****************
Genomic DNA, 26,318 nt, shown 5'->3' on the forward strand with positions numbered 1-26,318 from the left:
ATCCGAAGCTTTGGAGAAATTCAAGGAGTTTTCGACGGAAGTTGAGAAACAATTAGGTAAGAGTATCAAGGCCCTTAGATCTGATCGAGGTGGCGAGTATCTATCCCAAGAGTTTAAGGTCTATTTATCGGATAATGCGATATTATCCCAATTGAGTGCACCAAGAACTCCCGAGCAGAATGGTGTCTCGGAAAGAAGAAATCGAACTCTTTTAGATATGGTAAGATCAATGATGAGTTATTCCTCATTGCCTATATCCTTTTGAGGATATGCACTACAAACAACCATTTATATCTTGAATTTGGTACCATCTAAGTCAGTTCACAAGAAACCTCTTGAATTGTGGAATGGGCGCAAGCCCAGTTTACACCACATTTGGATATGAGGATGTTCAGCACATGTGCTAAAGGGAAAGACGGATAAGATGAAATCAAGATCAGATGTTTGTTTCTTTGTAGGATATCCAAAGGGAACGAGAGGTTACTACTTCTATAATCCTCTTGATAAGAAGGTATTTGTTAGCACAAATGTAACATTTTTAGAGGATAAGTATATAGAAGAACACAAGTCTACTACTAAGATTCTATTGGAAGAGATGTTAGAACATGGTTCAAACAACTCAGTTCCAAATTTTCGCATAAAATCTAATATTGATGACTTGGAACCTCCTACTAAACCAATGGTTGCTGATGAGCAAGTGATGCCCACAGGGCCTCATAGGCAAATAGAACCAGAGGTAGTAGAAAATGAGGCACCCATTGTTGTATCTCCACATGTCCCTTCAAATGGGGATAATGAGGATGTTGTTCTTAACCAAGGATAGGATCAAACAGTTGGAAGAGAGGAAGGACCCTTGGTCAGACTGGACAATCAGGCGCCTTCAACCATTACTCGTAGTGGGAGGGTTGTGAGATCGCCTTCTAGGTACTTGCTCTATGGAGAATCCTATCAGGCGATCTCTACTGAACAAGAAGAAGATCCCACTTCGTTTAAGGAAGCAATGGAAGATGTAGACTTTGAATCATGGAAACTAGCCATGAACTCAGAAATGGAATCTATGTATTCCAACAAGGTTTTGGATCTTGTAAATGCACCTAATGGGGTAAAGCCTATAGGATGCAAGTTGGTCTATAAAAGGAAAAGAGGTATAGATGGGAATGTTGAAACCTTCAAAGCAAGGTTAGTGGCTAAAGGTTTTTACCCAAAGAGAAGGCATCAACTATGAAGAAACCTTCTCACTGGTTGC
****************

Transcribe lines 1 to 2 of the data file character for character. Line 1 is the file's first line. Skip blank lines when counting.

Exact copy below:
Genomic DNA, 26,318 nt, shown 5'->3' on the forward strand with positions numbered 1-26,318 from the left:
ATCCGAAGCTTTGGAGAAATTCAAGGAGTTTTCGACGGAAGTTGAGAAACAATTAGGTAAGAGTATCAAGGCCCTTAGATCTGATCGAGGTGGCGAGTATCTATCCCAAGAGTTTAAGGTCTATTTATCGGATAATGCGATATTATCCCAATTGAGTGCACCAAGAACTCCCGAGCAGAATGGTGTCTCGGAAAGAAGAAATCGAACTCTTTTAGATATGGTAAGATCAATGATGAGTTATTCCTCATTGCCTATATCCTTTTGAGGATATGCACTACAAACAACCATTTATATCTTGAATTTGGTACCATCTAAGTCAGTTCACAAGAAACCTCTTGAATTGTGGAATGGGCGCAAGCCCAGTTTACACCACATTTGGATATGAGGATGTTCAGCACATGTGCTAAAGGGAAAGACGGATAAGATGAAATCAAGATCAGATGTTTGTTTCTTTGTAGGATATCCAAAGGGAACGAGAGGTTACTACTTCTATAATCCTCTTGATAAGAAGGTATTTGTTAGCACAAATGTAACATTTTTAGAGGATAAGTATATAGAAGAACACAAGTCTACTACTAAGATTCTATTGGAAGAGATGTTAGAACATGGTTCAAACAACTCAGTTCCAAATTTTCGCATAAAATCTAATATTGATGACTTGGAACCTCCTACTAAACCAATGGTTGCTGATGAGCAAGTGATGCCCACAGGGCCTCATAGGCAAATAGAACCAGAGGTAGTAGAAAATGAGGCACCCATTGTTGTATCTCCACATGTCCCTTCAAATGGGGATAATGAGGATGTTGTTCTTAACCAAGGATAGGATCAAACAGTTGGAAGAGAGGAAGGACCCTTGGTCAGACTGGACAATCAGGCGCCTTCAACCATTACTCGTAGTGGGAGGGTTGTGAGATCGCCTTCTAGGTACTTGCTCTATGGAGAATCCTATCAGGCGATCTCTACTGAACAAGAAGAAGATCCCACTTCGTTTAAGGAAGCAATGGAAGATGTAGACTTTGAATCATGGAAACTAGCCATGAACTCAGAAATGGAATCTATGTATTCCAACAAGGTTTTGGATCTTGTAAATGCACCTAATGGGGTAAAGCCTATAGGATGCAAGTTGGTCTATAAAAGGAAAAGAGGTATAGATGGGAATGTTGAAACCTTCAAAGCAAGGTTAGTGGCTAAAGGTTTTTACCCAAAGAGAAGGCATCAACTATGAAGAAACCTTCTCACTGGTTGC